So then, those folks, even the ones who grab doubles and rob their team of runs, are actually the “hard core” types, aren’t they? After all, they are the ones spending three hours of their lives and many dollars out of their pockets to sustain a team that is going absolutely nowhere this year. In the end, aren’t they the ones I should be seeking opinions from, no matter how far-fetched some of them may seem?
Or, should I be listening to those of you who spend hours on here each day, arguing over the details of every move made by the franchise? After all, the secret to a team’s success and failures is often in the details. And if those details receive no scrutiny, what’s to stop a team from taking the easy way out?
Are any of you “hard core” blog readers actually going to games? Or, do you believe that buying tickets will encourage the team to keep doing business as usual? In other words, do you believe that you are doing yourselves and the team a favor in the long run by exercising a little tough love in the short term?
I’m truly curious, because I see a lot of passion coming out from the people I read on here, but not all that much of it at the games themselves.
So, are any of you actually going to games? Or, do you go in such small percentages that you can’t be seen or heard?
And if you aren’t going to games, are you a true, “hard core” fan of the team? Can you honestly expect the Mariners to care about what you think, if you are just a distant fan seeking a free night’s entertainment as opposed to being an actual paying customer?
Because that sounds like me staring at a Ferrari in the window, then expecting the manufacturers to care what I think about their design when I keep buying Nissan Altimas. Of course, if Ferrari took the price down, I might buy their cars…
And in the end, isn’t that the key? Aren’t good businesses supposed to seek out your patronage by making their product something you want to buy?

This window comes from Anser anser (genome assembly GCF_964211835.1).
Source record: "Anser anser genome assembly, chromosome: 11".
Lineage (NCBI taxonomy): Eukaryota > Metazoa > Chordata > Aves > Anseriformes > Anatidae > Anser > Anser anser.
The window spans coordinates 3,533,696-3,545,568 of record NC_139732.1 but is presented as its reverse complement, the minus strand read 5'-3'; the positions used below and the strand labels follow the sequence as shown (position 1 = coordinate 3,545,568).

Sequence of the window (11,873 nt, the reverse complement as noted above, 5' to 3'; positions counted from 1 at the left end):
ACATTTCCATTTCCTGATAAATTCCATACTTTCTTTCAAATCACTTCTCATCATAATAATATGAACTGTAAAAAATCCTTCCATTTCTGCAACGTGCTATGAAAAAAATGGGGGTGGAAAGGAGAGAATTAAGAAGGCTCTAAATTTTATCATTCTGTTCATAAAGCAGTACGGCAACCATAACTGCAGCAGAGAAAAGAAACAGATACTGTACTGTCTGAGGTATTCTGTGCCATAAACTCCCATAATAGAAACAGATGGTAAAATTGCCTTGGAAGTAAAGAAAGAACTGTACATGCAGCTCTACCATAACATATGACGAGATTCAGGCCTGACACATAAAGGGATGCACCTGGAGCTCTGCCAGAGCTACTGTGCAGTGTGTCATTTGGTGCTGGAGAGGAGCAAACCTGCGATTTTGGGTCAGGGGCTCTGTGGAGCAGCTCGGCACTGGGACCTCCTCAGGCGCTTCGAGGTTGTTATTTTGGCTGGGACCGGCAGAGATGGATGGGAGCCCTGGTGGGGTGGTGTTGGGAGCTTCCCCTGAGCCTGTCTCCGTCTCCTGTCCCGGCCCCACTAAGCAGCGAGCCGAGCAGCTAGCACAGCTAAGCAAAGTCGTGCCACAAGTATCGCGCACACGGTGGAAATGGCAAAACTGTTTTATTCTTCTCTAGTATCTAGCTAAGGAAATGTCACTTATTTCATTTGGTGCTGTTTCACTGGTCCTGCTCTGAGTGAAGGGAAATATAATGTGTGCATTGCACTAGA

Thing is, if I was running the Mariners, my counter-argument might be, “made a profit last year. I’m running my business just the way I like, thank you.”
To which my alter-ego, the blogging fan, might say “Yeah, but you used my tax dollars to subsidize your business.”
And on and on we go. There is no end to this debate. No easy answer summed up in a two-paragraph post for those of you who like everything nice, neat and black and white.
Which is why I want to hear your take. Am I too hard on Seattle fans when I suggest they should be a little more “aware” of what’s going on, both at the ballpark and on issues like payroll cutting? Is there really a clear distinction to be drawn between those paying to go see games and those staying home and watching for free? Is one set harder core than the other?
And do any of you see things ever changing? Are you content to just let things stay as they are, arguing that Seattle fans are acceptable in their present form and have no say/influence/voice in how the team is run? Or do you believe that a louder voice, through blogging (no matter how off-the-wall some of the stuff written here can be) will ultimately lead to a more-informed and intelligent fanbase.
That last sentence is not meant to give you all an “out” in this discussion. If you really think the grassroots and newspaper blogs in Seattle are seeds to one of the more intelligent fan bases in the country, I still want to know how that’s going to change anything here if they aren’t the ones buying tickets.